Jean Anouilh Essay
Modern French dramatist, Jean Anouilh, is a great tragic playwright of the twentieth century. His best known work is Antigone, a modern version of Sophocles’ tragedy. Anouilh’s Antigone also provides a commentary on the Nazi occupation of France. In rewriting the myth in modern times, Anouilh revives the issue of free will under the power of the state. Sophocles’ tragedy is set in Greece, but Anouilh wishes to indicate the timeless, universal nature of this conflict of human law versus divine law.
He sets the play on a simple stage that could be anywhere. There is a staircase of three steps forming a semicircle, with two archways at the bottom. Curtains part in the center for entrance and exit. A table and chairs on the left serve as the only furniture. In one long scene, the play moves from early morning in the palace of Thebes to high noon outside the city gates, with the guards keeping watch over the dead body of Polynices.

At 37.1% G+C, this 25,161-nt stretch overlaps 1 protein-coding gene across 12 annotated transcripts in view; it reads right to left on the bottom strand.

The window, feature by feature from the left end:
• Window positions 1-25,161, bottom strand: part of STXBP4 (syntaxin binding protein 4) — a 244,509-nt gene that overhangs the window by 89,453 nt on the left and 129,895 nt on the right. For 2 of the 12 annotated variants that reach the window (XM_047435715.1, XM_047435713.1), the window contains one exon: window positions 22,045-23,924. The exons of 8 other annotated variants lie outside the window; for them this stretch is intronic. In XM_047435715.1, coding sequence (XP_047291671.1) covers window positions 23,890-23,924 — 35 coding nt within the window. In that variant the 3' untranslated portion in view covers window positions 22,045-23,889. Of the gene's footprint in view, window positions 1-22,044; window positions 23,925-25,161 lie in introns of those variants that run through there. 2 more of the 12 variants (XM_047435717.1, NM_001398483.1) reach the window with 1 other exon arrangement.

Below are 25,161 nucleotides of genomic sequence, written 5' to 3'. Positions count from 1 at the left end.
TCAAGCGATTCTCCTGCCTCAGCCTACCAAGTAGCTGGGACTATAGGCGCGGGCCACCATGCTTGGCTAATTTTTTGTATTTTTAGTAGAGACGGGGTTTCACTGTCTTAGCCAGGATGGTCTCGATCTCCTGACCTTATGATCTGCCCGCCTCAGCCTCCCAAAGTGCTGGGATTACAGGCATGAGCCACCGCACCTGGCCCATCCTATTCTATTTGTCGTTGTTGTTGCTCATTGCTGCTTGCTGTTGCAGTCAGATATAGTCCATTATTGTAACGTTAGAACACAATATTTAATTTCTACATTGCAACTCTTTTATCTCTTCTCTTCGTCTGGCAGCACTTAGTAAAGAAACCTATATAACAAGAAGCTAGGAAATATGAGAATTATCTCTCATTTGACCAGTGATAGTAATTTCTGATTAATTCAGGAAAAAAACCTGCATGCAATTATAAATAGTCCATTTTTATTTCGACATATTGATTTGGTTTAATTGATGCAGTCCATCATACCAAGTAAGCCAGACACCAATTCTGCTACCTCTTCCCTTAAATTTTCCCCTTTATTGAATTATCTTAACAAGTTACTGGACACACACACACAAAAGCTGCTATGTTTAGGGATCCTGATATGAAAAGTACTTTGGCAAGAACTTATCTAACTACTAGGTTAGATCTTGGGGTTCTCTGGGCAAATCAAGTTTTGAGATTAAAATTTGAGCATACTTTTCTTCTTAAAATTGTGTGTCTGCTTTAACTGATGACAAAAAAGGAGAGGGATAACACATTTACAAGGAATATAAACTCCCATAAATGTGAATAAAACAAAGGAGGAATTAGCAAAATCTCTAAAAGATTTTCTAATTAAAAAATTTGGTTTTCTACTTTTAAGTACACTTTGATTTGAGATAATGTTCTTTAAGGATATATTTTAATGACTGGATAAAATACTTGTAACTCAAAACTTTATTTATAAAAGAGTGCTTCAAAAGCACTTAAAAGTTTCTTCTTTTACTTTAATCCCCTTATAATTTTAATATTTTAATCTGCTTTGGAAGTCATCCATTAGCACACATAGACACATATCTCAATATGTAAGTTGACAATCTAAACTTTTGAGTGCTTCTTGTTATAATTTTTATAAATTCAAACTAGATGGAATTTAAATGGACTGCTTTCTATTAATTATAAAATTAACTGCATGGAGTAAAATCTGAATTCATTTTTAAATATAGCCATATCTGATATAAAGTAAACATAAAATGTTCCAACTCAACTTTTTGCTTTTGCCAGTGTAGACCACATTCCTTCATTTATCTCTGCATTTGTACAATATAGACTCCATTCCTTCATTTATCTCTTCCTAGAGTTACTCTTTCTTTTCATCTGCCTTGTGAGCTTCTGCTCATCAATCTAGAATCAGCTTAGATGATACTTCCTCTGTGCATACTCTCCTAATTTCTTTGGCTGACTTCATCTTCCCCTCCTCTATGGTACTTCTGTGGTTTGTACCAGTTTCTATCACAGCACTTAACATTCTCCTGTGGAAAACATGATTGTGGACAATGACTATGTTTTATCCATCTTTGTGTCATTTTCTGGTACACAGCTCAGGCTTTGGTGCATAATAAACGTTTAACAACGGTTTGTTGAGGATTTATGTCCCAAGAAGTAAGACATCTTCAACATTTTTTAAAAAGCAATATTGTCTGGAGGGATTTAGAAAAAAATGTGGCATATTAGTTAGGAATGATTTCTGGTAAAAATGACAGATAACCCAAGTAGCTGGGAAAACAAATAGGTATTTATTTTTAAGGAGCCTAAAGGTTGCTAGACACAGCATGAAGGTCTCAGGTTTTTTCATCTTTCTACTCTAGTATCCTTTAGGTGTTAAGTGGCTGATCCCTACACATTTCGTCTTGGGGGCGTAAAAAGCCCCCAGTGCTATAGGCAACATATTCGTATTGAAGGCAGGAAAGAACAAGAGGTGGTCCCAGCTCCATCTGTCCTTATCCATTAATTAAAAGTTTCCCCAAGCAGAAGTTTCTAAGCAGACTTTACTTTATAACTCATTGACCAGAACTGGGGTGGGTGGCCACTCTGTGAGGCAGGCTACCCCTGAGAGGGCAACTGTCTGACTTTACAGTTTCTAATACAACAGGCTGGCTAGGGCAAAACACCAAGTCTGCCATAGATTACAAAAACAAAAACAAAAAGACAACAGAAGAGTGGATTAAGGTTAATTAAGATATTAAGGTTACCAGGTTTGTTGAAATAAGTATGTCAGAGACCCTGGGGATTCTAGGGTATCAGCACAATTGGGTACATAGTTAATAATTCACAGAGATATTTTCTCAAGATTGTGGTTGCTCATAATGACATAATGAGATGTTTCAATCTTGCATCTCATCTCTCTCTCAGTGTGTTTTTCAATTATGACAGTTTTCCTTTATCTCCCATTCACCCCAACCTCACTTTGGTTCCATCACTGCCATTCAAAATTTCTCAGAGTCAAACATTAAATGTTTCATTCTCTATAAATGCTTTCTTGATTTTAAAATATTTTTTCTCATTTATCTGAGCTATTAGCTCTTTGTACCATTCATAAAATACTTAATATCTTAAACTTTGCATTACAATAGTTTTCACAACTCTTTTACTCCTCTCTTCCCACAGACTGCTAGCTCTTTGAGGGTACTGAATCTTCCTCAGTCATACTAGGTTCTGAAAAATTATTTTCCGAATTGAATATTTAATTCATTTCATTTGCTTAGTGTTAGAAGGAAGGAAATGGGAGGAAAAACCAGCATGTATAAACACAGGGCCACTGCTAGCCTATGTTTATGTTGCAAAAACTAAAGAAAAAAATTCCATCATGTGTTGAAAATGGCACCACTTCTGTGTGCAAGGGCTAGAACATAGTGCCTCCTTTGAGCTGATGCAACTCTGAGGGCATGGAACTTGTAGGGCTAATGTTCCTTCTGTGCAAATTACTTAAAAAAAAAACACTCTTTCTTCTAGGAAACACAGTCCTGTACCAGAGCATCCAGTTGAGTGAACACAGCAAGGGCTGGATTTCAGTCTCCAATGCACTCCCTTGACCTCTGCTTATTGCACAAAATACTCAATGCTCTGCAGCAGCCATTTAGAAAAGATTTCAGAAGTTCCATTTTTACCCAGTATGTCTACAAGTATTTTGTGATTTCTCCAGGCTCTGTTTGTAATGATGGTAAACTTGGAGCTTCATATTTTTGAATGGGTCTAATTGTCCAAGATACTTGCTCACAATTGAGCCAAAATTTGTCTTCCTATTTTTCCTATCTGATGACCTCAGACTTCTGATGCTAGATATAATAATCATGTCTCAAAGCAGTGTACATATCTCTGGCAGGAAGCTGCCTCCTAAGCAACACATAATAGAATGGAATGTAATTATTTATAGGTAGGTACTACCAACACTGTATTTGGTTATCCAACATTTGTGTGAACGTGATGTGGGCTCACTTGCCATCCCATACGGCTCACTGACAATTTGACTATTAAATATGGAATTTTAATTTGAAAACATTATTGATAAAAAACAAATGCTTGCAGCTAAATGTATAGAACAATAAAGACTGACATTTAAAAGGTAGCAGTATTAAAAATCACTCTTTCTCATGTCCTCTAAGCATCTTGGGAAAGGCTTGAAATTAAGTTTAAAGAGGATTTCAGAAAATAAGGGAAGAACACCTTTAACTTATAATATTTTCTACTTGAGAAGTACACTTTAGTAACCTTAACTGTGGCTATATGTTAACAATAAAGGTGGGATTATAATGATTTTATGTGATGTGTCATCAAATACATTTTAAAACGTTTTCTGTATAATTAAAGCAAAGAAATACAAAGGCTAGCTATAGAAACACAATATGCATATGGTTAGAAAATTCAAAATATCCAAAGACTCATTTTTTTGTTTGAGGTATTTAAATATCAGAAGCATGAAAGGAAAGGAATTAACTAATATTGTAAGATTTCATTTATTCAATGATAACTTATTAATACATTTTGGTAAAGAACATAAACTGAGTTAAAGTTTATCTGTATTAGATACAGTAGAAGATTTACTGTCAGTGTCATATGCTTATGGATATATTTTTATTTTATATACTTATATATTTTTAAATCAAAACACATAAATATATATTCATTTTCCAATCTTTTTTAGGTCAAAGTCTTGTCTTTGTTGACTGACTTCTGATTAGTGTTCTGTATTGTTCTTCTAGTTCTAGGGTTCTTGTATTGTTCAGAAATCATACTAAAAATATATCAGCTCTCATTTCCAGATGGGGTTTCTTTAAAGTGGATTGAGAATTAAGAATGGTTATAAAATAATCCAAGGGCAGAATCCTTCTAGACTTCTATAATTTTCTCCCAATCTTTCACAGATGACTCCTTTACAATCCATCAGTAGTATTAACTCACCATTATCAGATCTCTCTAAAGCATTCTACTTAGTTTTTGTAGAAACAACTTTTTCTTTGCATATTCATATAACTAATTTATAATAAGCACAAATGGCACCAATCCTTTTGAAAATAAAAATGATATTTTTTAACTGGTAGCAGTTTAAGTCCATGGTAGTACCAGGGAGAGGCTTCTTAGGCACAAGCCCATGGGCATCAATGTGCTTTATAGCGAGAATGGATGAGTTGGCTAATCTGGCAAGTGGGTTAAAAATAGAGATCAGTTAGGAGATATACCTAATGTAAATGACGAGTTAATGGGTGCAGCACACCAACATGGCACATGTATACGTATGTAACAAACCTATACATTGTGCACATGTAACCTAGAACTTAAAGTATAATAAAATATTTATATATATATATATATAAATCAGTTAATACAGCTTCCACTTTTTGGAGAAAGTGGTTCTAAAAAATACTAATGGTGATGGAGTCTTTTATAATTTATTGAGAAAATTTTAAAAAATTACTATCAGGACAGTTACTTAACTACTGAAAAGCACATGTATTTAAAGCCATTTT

The action moves next to Creon’s chamber and to his meeting and argument with Antigone at the left center table, her prison cell. The final part shifts to the Cave of Hades, outside the southeast gate of the city, where Antigone is buried alive. Haemon finds her dead body. After Creon enters, father and son fight, and Haemon stabs himself. The final stage set presents Creon with his page. They move together through the arch. The guards resume playing cards as if nothing has happened. Antigone The younger daughter of King Oedipus of Thebes, and Jocasta, who is his mother. Antigone buries her brother, Polynices, against the orders of the current King of Thebes, Creon. She is a tragic but powerful figure, a rebel, and a quiet girl. Her character brings out the conflict between human and divine law. She desires happiness, but refuses compromise. Creon King of Thebes and brother of Jocasta. He is an art patron and a leader of men. Judged to be strong-willed and fair, he is promoted to the throne after the deaths of his nephews, Polynices and Eteocles, who were the sons of Oedipus. Greatness is thrust upon him, and like a conscientious worker, he does his job. He is too proud to listen to his son or to the public. After the deaths of Antigone, Haemon, and Eurydice, he is left alone. He stoically decides to do his duty. Ismene The elder daughter of King Oedipus. She is much more beautiful than Antigone and also more obedient and less emotional. She belongs to the world of law and order. She understands Creon’s reason for issuing the edict that no one should bury Polynices, the traitor brother of Antigone and Ismene. Nurse humble, devoted old woman. She loves Antigone, but is worried about her strange ways. She is also loyal to the princesses
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